US & Canada

Ebola outbreak: Charity MSF warns US on quarantine

Police in Fort Kent Image copyright AP
Image caption Police are watching the home of a nurse in north-eastern US

The medical charity Doctors Without Borders has warned some mandatory US state Ebola quarantine measures are having a "chilling effect" on its work.

The group has said it may shorten some assignments to West Africa as a result of recent state restrictions.

One of the charity's volunteers has defied orders by the US state of Maine that she remain quarantined in her house after being in Sierra Leone.

There have been nearly 14,000 cases worldwide, but only nine in the US.

Doctors Without Borders - also known as Medecins Sans Frontieres (MSF) - has 270 international and 3,000 locally hired staff in Guinea, Liberia, and Sierra Leone.

But the foreign workers now have additional concerns when heading home, said executive director Sophie Delaunay.

"There is rising anxiety and confusion among staff members in the field over what they may face when they return home upon completion of their assignments in West Africa," she told Reuters news agency.

Some health workers are delaying returning to the US and staying in Europe for 21 days, she added, "in order to avoid facing rising stigmatisation at home and possible quarantine".

Image copyright AFP
Image caption MSF has thousands of staff on Ebola duty

Some people are being discouraged by their families from returning to the field, she added.

In other developments:

  • a UK ship has arrived in Sierra Leone carrying food, medical equipment and 32 pick-up trucks, to help keep hard-pressed Ebola treatment centres in operation
  • speaking in Brussels after a trip to West Africa, US Ambassador to the UN Samantha Power has said the world must do more to confront "the greatest public health crisis ever"
  • North Korea has instituted a 21-day quarantine for any foreign national arriving from any country
  • the World Bank said it would immediately provide $100m to fund the deployment of more health workers to West Africa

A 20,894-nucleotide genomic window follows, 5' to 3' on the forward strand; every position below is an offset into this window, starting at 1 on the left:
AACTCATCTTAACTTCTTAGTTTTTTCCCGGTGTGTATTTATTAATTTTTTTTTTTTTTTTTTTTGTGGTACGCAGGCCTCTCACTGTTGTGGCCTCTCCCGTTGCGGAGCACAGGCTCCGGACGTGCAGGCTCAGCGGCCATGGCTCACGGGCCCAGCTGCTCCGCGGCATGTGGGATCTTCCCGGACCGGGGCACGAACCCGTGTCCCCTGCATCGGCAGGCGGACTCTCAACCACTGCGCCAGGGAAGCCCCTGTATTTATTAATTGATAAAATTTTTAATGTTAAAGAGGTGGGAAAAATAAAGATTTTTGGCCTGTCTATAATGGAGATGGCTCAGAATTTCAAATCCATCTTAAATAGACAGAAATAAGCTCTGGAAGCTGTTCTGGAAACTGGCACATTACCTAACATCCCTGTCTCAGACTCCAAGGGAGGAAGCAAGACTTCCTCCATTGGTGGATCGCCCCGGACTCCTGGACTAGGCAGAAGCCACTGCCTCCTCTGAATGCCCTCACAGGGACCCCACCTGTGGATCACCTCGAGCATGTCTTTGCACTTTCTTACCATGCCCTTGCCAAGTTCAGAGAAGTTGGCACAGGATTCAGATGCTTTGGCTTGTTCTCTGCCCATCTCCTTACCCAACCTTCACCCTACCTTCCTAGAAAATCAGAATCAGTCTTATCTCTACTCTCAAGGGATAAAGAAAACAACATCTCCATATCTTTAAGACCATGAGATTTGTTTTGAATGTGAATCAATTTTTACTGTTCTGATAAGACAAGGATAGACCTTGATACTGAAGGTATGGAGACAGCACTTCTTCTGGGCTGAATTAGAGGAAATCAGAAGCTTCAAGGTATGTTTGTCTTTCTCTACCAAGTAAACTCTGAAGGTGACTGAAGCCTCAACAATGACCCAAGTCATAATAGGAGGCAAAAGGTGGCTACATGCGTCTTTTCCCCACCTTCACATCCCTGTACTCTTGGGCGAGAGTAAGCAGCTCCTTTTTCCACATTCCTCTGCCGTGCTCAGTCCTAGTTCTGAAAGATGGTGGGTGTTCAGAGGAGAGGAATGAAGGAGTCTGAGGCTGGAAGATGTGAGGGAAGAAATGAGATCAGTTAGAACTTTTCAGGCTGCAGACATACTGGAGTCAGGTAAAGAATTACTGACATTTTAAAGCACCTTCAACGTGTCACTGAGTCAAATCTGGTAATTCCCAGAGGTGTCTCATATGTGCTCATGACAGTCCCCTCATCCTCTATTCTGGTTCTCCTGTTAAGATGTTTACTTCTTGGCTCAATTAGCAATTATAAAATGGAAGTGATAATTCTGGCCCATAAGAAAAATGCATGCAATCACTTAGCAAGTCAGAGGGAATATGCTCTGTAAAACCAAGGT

Lawyers for Kaci Hickox, a nurse recently returned to the US from treating Ebola patients in Africa, have vowed to fight a court order that would enforce a 21-day quarantine.

Maine Governor Paul LePage said the state was willing to agree to arrangements that would have allowed Hickox to go for walks, runs and bicycle rides, but not allow her to go to public places.

The governor said discussions with Ms Hickox, 33, had failed.

She says her freedom should not be limited when she is perfectly healthy.

People are not infectious until they show symptoms, usually a fever.

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Media captionEbola nurse Kaci Hickox: "I'm free to go on a bike ride in my home town"

Another worker, Dr Craig Spencer, travelled around New York City before he fell ill. He is currently in isolation in hospital.

After his case was announced, New York, New Jersey and other states ordered the mandatory quarantine of healthcare workers who had been exposed to Ebola patients.

But President Barack Obama has warned that overly restrictive measures could discourage volunteering in West Africa.

UN Secretary-General Ban Ki-moon has condemned the actions of US states ordering medics to be isolated.

"Returning health workers are exceptional people who are giving of themselves for humanity," he said.

"They should not be subjected to restrictions that are not based on science."


Ebola cases outside West Africa

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